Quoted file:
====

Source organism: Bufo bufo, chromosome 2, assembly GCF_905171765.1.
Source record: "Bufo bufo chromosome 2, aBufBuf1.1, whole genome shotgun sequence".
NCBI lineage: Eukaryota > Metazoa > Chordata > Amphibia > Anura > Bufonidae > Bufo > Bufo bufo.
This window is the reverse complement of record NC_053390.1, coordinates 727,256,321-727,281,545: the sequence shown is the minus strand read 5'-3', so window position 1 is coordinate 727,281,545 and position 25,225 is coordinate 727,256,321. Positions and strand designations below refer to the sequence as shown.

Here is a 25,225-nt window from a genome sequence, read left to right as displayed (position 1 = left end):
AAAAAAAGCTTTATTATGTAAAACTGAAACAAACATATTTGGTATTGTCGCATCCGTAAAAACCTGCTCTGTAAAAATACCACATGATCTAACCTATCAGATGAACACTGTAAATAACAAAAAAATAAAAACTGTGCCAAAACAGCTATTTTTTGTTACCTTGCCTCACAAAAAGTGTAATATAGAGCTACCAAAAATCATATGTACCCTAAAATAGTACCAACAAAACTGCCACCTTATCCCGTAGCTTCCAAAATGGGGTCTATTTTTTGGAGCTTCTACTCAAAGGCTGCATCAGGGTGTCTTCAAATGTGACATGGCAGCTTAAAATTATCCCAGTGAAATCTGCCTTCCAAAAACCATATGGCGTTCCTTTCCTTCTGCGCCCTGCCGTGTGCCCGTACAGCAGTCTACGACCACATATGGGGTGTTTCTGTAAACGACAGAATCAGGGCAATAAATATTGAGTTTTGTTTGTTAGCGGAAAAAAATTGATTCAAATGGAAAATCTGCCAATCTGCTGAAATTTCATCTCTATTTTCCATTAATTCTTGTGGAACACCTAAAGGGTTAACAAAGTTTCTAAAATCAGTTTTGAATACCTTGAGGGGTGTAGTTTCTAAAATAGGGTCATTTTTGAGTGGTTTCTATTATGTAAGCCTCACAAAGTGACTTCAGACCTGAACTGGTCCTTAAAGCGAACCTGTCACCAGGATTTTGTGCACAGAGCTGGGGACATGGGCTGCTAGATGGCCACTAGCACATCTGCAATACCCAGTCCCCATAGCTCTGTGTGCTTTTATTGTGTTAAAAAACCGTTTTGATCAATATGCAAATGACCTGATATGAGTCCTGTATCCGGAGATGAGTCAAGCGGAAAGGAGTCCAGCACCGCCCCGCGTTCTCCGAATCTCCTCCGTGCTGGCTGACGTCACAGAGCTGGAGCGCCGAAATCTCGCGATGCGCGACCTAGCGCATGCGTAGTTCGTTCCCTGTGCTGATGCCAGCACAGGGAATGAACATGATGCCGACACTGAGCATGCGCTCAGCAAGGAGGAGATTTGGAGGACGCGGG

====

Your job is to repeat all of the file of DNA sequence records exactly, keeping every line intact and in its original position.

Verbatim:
Source organism: Bufo bufo, chromosome 2, assembly GCF_905171765.1.
Source record: "Bufo bufo chromosome 2, aBufBuf1.1, whole genome shotgun sequence".
NCBI lineage: Eukaryota > Metazoa > Chordata > Amphibia > Anura > Bufonidae > Bufo > Bufo bufo.
This window is the reverse complement of record NC_053390.1, coordinates 727,256,321-727,281,545: the sequence shown is the minus strand read 5'-3', so window position 1 is coordinate 727,281,545 and position 25,225 is coordinate 727,256,321. Positions and strand designations below refer to the sequence as shown.

Here is a 25,225-nt window from a genome sequence, read left to right as displayed (position 1 = left end):
AAAAAAAGCTTTATTATGTAAAACTGAAACAAACATATTTGGTATTGTCGCATCCGTAAAAACCTGCTCTGTAAAAATACCACATGATCTAACCTATCAGATGAACACTGTAAATAACAAAAAAATAAAAACTGTGCCAAAACAGCTATTTTTTGTTACCTTGCCTCACAAAAAGTGTAATATAGAGCTACCAAAAATCATATGTACCCTAAAATAGTACCAACAAAACTGCCACCTTATCCCGTAGCTTCCAAAATGGGGTCTATTTTTTGGAGCTTCTACTCAAAGGCTGCATCAGGGTGTCTTCAAATGTGACATGGCAGCTTAAAATTATCCCAGTGAAATCTGCCTTCCAAAAACCATATGGCGTTCCTTTCCTTCTGCGCCCTGCCGTGTGCCCGTACAGCAGTCTACGACCACATATGGGGTGTTTCTGTAAACGACAGAATCAGGGCAATAAATATTGAGTTTTGTTTGTTAGCGGAAAAAAATTGATTCAAATGGAAAATCTGCCAATCTGCTGAAATTTCATCTCTATTTTCCATTAATTCTTGTGGAACACCTAAAGGGTTAACAAAGTTTCTAAAATCAGTTTTGAATACCTTGAGGGGTGTAGTTTCTAAAATAGGGTCATTTTTGAGTGGTTTCTATTATGTAAGCCTCACAAAGTGACTTCAGACCTGAACTGGTCCTTAAAGCGAACCTGTCACCAGGATTTTGTGCACAGAGCTGGGGACATGGGCTGCTAGATGGCCACTAGCACATCTGCAATACCCAGTCCCCATAGCTCTGTGTGCTTTTATTGTGTTAAAAAACCGTTTTGATCAATATGCAAATGACCTGATATGAGTCCTGTATCCGGAGATGAGTCAAGCGGAAAGGAGTCCAGCACCGCCCCGCGTTCTCCGAATCTCCTCCGTGCTGGCTGACGTCACAGAGCTGGAGCGCCGAAATCTCGCGATGCGCGACCTAGCGCATGCGTAGTTCGTTCCCTGTGCTGATGCCAGCACAGGGAATGAACATGATGCCGACACTGAGCATGCGCTCAGCAAGGAGGAGATTTGGAGGACGCGGG